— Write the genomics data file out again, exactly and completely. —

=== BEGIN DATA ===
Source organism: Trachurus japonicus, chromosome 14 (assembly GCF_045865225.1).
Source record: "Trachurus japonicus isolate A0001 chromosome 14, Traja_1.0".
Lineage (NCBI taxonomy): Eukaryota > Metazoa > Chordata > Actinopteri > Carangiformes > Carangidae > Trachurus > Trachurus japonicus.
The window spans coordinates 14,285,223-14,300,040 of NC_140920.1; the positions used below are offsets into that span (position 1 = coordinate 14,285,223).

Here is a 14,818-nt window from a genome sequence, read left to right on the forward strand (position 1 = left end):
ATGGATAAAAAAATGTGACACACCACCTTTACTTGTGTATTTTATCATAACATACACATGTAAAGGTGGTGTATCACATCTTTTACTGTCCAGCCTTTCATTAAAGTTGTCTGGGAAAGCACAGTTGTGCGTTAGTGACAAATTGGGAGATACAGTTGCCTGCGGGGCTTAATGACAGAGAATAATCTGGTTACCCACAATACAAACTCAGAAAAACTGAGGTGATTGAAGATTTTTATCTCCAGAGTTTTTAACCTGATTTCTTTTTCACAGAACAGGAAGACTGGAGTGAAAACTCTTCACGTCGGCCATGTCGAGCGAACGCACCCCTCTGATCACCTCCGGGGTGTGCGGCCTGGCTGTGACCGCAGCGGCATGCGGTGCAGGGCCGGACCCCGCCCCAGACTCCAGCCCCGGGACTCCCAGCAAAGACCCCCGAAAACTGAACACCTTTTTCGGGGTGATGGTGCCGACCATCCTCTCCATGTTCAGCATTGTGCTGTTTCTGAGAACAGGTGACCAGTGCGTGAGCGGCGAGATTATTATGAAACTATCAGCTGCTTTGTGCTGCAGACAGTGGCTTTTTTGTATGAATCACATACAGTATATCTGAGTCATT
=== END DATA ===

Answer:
Source organism: Trachurus japonicus, chromosome 14 (assembly GCF_045865225.1).
Source record: "Trachurus japonicus isolate A0001 chromosome 14, Traja_1.0".
Lineage (NCBI taxonomy): Eukaryota > Metazoa > Chordata > Actinopteri > Carangiformes > Carangidae > Trachurus > Trachurus japonicus.
The window spans coordinates 14,285,223-14,300,040 of NC_140920.1; the positions used below are offsets into that span (position 1 = coordinate 14,285,223).

Here is a 14,818-nt window from a genome sequence, read left to right on the forward strand (position 1 = left end):
ATGGATAAAAAAATGTGACACACCACCTTTACTTGTGTATTTTATCATAACATACACATGTAAAGGTGGTGTATCACATCTTTTACTGTCCAGCCTTTCATTAAAGTTGTCTGGGAAAGCACAGTTGTGCGTTAGTGACAAATTGGGAGATACAGTTGCCTGCGGGGCTTAATGACAGAGAATAATCTGGTTACCCACAATACAAACTCAGAAAAACTGAGGTGATTGAAGATTTTTATCTCCAGAGTTTTTAACCTGATTTCTTTTTCACAGAACAGGAAGACTGGAGTGAAAACTCTTCACGTCGGCCATGTCGAGCGAACGCACCCCTCTGATCACCTCCGGGGTGTGCGGCCTGGCTGTGACCGCAGCGGCATGCGGTGCAGGGCCGGACCCCGCCCCAGACTCCAGCCCCGGGACTCCCAGCAAAGACCCCCGAAAACTGAACACCTTTTTCGGGGTGATGGTGCCGACCATCCTCTCCATGTTCAGCATTGTGCTGTTTCTGAGAACAGGTGACCAGTGCGTGAGCGGCGAGATTATTATGAAACTATCAGCTGCTTTGTGCTGCAGACAGTGGCTTTTTTGTATGAATCACATACAGTATATCTGAGTCATT